HBCU DIGEST: HBCU presidents get political on Biden budget fight

LISTEN: Dillard University President Dr. Walter Kimbrough on Participating  in COVID Study - American Urban Radio Networks

The Biden Administration issued a press release over the weekend to correct ‘misinformation’ in coverage of HBCU allocations in Congress’ drafted reconciliation bill.

In order to promote our shared prosperity and advance equity for all Americans, the Biden-Harris Administration has prioritized and delivered historic levels of investment in and support for HCBUs. Those actions include:

  • American Rescue Plan. The American Rescue Plan provided over $4 billion in relief funding to HBCUs, including approximately $1.6 billion in debt relief to 45 HBCUs (13 public institutions and 32 private institutions) earlier this year.

  • FY 21 Grant Funding. In FY21, the Department of Education awarded a total of $1 billion to build the capacity of institutions that serve large numbers of students of color and low-income students. $500 million of this funding went directly to HBCUs.

  • FY 22 Budget Request. The President’s FY22 budget requests a total of $887 million for HBCU-specific funding in Higher Education Act (HEA) Title III funds—an increase of $247 million over last year’s level. This would triple the mandatory Title III funding at the Department of Education— for a total of $252 million. Title III mandatory funds provide formula grants to all HBCUs to invest in capacity-building initiatives and student success programs. The President’s budget request includes funding for research opportunities at HBCUs, labs, IT infrastructure, workforce development programs in STEM, and DOJ funding for Violence Against Women Act programs at HBCUs, among other priorities.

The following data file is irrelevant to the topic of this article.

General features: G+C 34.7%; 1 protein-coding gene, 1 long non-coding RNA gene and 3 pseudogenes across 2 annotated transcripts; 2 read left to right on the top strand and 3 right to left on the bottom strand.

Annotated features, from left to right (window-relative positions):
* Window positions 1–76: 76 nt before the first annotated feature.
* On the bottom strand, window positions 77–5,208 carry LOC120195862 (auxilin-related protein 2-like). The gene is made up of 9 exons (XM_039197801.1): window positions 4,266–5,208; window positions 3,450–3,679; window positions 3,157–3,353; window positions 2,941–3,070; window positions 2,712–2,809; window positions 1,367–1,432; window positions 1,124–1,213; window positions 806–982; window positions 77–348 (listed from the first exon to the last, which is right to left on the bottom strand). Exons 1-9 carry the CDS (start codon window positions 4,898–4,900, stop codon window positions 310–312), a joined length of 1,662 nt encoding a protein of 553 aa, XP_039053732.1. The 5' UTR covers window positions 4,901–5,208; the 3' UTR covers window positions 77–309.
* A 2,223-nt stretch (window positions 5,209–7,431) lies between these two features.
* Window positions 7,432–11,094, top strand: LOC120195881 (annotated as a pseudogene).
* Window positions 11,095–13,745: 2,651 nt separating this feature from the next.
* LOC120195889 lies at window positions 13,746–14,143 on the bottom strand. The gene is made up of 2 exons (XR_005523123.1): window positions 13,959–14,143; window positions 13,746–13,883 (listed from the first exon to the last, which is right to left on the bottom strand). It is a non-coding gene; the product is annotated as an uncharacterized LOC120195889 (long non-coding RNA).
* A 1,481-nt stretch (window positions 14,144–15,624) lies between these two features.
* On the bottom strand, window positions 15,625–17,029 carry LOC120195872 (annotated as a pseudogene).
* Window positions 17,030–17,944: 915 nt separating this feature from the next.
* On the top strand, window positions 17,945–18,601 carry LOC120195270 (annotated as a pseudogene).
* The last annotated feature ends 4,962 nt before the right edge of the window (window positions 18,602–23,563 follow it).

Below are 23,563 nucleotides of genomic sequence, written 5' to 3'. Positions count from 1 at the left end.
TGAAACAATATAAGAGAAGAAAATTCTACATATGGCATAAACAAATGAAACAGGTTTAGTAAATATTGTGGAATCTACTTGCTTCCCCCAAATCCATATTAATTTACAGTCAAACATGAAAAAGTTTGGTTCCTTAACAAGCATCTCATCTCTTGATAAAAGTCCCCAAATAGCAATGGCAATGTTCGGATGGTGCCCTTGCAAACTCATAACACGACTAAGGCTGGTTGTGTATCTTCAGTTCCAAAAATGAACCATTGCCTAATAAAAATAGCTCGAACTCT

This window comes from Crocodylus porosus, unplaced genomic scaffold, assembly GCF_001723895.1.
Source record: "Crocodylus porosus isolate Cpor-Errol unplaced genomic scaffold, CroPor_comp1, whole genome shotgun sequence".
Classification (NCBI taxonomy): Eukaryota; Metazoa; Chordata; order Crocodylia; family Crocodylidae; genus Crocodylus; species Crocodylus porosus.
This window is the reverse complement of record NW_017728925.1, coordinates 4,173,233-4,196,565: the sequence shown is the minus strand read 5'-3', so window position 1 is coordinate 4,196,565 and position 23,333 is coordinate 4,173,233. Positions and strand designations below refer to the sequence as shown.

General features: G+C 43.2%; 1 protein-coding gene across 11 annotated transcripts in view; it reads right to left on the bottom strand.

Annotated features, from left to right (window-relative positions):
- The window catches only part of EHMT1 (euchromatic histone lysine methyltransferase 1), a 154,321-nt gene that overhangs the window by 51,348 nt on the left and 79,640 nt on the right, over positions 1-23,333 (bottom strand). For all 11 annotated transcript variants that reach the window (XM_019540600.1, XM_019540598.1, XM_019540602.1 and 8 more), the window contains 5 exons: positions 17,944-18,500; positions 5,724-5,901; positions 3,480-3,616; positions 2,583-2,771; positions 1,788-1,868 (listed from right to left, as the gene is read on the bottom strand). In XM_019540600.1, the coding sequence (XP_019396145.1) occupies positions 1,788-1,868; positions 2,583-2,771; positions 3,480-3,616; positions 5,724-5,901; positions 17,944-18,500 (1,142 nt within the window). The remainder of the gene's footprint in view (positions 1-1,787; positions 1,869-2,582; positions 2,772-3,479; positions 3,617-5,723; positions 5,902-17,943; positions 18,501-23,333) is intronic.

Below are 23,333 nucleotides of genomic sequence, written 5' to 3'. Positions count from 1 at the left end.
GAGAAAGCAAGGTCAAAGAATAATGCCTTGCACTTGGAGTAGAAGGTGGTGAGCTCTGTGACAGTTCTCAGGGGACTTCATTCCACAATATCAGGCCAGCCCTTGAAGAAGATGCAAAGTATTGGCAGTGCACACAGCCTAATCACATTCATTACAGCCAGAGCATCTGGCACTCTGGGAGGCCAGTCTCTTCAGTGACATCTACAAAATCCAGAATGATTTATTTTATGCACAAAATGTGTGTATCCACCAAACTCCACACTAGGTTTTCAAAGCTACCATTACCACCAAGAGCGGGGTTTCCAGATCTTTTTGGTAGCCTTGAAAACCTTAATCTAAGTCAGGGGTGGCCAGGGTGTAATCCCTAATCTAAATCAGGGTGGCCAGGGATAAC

• Teacher Quality Funding. Through the FY22 budget request and the Build Back Better plan, President Biden has proposed $60 million for the Augustus Hawkins Centers of Excellence Program to support teacher preparation programs at HBCUs and minority-serving institutions (MSIs).

The release follows a growing number of HBCU presidents wading further into political waters over the nuances of legislation. Walter Kimbrough of Dillard University and Rick Gallot of Grambling State University, in particular, have found plenty of real estate between critics of the administration and the Biden HBCU agenda.

Last week, Kimbrough delivered a lengthy Twitter thread to debunk criticism of the administration on to lay blame for the same on misinterpretations of record funding under former president Donald Trump.

There are some legitimate points in Kimbrough’s argument, but some of them miss the invaluable context. First, decrying the Trump 2021 budget that benefited HBCUs under his signature but for which he didn’t promote is a political misnomer. Senate Minority Leader Mitch McConnell didn’t promote an increase in the national debt ceiling, and in fact, criticized it in real-time while acquiescing and allowing the actual increase.

What politicians say and what they do are often two very different things to achieve very different objectives.

Second, a growing list of high-profile Black Democrats on Capitol Hill is publicly rallying against Kimbrough’s ‘nothing to see here’ messaging. They are calling hearings where other HBCU presidents are warning against the impact of budget shortfalls for HBCUs.